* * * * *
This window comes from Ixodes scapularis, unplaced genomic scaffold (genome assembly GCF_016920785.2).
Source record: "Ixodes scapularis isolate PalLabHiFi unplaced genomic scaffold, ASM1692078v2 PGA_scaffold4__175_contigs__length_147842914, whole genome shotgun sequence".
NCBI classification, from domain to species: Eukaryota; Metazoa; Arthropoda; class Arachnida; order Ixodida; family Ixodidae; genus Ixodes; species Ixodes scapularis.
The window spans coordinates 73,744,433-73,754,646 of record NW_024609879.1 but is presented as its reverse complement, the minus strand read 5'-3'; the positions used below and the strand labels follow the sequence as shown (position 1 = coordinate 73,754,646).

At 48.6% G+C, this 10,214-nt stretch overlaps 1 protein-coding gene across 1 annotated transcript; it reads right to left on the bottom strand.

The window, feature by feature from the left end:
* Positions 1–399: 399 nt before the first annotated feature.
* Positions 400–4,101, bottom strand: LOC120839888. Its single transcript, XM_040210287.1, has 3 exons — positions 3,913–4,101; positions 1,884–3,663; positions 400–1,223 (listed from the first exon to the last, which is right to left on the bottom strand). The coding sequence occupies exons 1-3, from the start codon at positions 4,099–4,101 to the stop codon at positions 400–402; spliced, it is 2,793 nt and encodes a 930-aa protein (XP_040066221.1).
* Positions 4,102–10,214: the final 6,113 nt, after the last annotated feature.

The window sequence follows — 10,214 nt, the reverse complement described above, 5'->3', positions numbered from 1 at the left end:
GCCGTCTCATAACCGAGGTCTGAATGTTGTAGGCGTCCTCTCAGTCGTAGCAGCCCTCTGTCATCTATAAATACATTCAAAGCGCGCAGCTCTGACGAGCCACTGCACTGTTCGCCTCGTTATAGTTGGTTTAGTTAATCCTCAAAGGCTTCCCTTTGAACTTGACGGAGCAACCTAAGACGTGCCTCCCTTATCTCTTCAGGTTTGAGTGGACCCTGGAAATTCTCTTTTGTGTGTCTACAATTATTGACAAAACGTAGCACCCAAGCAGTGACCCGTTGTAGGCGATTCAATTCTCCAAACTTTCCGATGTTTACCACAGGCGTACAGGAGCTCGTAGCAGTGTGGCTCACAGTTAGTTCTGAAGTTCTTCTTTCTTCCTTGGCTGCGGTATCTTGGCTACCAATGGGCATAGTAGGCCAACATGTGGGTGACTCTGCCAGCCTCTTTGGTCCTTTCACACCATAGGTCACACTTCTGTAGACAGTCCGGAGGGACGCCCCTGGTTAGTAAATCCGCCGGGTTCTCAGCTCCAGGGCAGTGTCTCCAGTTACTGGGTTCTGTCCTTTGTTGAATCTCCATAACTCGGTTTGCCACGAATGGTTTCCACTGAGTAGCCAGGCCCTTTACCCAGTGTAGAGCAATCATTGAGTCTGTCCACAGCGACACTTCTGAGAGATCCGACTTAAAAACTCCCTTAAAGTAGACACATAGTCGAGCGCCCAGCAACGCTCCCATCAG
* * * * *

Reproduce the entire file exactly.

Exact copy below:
This window comes from Ixodes scapularis, unplaced genomic scaffold (genome assembly GCF_016920785.2).
Source record: "Ixodes scapularis isolate PalLabHiFi unplaced genomic scaffold, ASM1692078v2 PGA_scaffold4__175_contigs__length_147842914, whole genome shotgun sequence".
NCBI classification, from domain to species: Eukaryota; Metazoa; Arthropoda; class Arachnida; order Ixodida; family Ixodidae; genus Ixodes; species Ixodes scapularis.
The window spans coordinates 73,744,433-73,754,646 of record NW_024609879.1 but is presented as its reverse complement, the minus strand read 5'-3'; the positions used below and the strand labels follow the sequence as shown (position 1 = coordinate 73,754,646).

At 48.6% G+C, this 10,214-nt stretch overlaps 1 protein-coding gene across 1 annotated transcript; it reads right to left on the bottom strand.

The window, feature by feature from the left end:
* Positions 1–399: 399 nt before the first annotated feature.
* Positions 400–4,101, bottom strand: LOC120839888. Its single transcript, XM_040210287.1, has 3 exons — positions 3,913–4,101; positions 1,884–3,663; positions 400–1,223 (listed from the first exon to the last, which is right to left on the bottom strand). The coding sequence occupies exons 1-3, from the start codon at positions 4,099–4,101 to the stop codon at positions 400–402; spliced, it is 2,793 nt and encodes a 930-aa protein (XP_040066221.1).
* Positions 4,102–10,214: the final 6,113 nt, after the last annotated feature.

The window sequence follows — 10,214 nt, the reverse complement described above, 5'->3', positions numbered from 1 at the left end:
GCCGTCTCATAACCGAGGTCTGAATGTTGTAGGCGTCCTCTCAGTCGTAGCAGCCCTCTGTCATCTATAAATACATTCAAAGCGCGCAGCTCTGACGAGCCACTGCACTGTTCGCCTCGTTATAGTTGGTTTAGTTAATCCTCAAAGGCTTCCCTTTGAACTTGACGGAGCAACCTAAGACGTGCCTCCCTTATCTCTTCAGGTTTGAGTGGACCCTGGAAATTCTCTTTTGTGTGTCTACAATTATTGACAAAACGTAGCACCCAAGCAGTGACCCGTTGTAGGCGATTCAATTCTCCAAACTTTCCGATGTTTACCACAGGCGTACAGGAGCTCGTAGCAGTGTGGCTCACAGTTAGTTCTGAAGTTCTTCTTTCTTCCTTGGCTGCGGTATCTTGGCTACCAATGGGCATAGTAGGCCAACATGTGGGTGACTCTGCCAGCCTCTTTGGTCCTTTCACACCATAGGTCACACTTCTGTAGACAGTCCGGAGGGACGCCCCTGGTTAGTAAATCCGCCGGGTTCTCAGCTCCAGGGCAGTGTCTCCAGTTACTGGGTTCTGTCCTTTGTTGAATCTCCATAACTCGGTTTGCCACGAATGGTTTCCACTGAGTAGCCAGGCCCTTTACCCAGTGTAGAGCAATCATTGAGTCTGTCCACAGCGACACTTCTGAGAGATCCGACTTAAAAACTCCCTTAAAGTAGACACATAGTCGAGCGCCCAGCAACGCTCCCATCAG